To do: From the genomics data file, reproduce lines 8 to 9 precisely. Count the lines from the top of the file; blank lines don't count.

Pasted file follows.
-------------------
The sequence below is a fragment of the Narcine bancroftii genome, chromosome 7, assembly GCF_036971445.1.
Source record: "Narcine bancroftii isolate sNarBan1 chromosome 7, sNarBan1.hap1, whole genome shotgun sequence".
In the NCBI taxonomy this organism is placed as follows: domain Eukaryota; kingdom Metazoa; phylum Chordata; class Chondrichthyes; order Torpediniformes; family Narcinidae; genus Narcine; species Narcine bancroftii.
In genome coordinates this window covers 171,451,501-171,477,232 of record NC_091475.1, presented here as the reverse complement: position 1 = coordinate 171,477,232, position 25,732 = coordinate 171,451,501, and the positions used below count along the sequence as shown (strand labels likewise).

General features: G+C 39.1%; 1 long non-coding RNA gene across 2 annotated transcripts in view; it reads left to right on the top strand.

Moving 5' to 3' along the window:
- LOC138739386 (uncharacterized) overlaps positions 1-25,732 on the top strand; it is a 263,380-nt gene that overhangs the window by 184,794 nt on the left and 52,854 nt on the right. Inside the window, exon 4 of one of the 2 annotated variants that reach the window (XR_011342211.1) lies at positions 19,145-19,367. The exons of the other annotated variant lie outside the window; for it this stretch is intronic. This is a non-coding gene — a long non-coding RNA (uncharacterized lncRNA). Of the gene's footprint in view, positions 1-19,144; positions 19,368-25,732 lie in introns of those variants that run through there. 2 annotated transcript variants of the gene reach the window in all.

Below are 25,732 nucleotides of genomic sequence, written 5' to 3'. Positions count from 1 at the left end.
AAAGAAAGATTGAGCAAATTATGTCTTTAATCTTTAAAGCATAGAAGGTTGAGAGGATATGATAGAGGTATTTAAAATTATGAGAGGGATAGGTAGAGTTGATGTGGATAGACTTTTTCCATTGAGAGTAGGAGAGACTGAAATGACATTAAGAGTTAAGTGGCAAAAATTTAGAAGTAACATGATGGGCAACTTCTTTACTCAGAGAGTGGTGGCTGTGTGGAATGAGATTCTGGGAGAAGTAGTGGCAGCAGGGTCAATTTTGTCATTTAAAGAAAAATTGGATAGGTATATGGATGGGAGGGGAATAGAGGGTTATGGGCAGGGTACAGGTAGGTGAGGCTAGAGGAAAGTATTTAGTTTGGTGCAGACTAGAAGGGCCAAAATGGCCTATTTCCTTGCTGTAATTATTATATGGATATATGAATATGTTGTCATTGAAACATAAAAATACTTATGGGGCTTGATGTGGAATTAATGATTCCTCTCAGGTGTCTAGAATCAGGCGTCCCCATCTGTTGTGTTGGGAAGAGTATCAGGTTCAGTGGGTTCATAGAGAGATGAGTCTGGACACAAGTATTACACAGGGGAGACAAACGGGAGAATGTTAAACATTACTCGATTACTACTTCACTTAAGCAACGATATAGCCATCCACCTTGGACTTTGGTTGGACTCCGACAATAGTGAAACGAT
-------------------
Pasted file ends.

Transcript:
Below are 25,732 nucleotides of genomic sequence, written 5' to 3'. Positions count from 1 at the left end.
AAAGAAAGATTGAGCAAATTATGTCTTTAATCTTTAAAGCATAGAAGGTTGAGAGGATATGATAGAGGTATTTAAAATTATGAGAGGGATAGGTAGAGTTGATGTGGATAGACTTTTTCCATTGAGAGTAGGAGAGACTGAAATGACATTAAGAGTTAAGTGGCAAAAATTTAGAAGTAACATGATGGGCAACTTCTTTACTCAGAGAGTGGTGGCTGTGTGGAATGAGATTCTGGGAGAAGTAGTGGCAGCAGGGTCAATTTTGTCATTTAAAGAAAAATTGGATAGGTATATGGATGGGAGGGGAATAGAGGGTTATGGGCAGGGTACAGGTAGGTGAGGCTAGAGGAAAGTATTTAGTTTGGTGCAGACTAGAAGGGCCAAAATGGCCTATTTCCTTGCTGTAATTATTATATGGATATATGAATATGTTGTCATTGAAACATAAAAATACTTATGGGGCTTGATGTGGAATTAATGATTCCTCTCAGGTGTCTAGAATCAGGCGTCCCCATCTGTTGTGTTGGGAAGAGTATCAGGTTCAGTGGGTTCATAGAGAGATGAGTCTGGACACAAGTATTACACAGGGGAGACAAACGGGAGAATGTTAAACATTACTCGATTACTACTTCACTTAAGCAACGATATAGCCATCCACCTTGGACTTTGGTTGGACTCCGACAATAGTGAAACGAT